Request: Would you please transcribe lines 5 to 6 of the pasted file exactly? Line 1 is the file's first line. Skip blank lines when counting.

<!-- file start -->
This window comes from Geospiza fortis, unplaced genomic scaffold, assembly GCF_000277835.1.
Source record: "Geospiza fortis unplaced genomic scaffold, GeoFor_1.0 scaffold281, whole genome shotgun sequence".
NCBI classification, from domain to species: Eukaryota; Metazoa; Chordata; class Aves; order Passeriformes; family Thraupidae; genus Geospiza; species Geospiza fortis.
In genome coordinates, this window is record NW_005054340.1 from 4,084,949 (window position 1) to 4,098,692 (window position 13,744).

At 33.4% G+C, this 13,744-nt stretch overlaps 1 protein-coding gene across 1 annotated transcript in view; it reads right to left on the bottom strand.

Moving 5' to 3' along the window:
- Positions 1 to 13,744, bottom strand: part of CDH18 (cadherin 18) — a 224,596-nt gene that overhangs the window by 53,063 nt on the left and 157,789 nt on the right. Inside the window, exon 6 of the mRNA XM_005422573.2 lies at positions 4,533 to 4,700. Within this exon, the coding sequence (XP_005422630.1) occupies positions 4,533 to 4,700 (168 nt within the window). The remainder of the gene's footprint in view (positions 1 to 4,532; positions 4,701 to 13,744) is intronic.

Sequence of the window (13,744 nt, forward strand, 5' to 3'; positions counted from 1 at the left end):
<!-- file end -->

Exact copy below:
At 33.4% G+C, this 13,744-nt stretch overlaps 1 protein-coding gene across 1 annotated transcript in view; it reads right to left on the bottom strand.

Moving 5' to 3' along the window: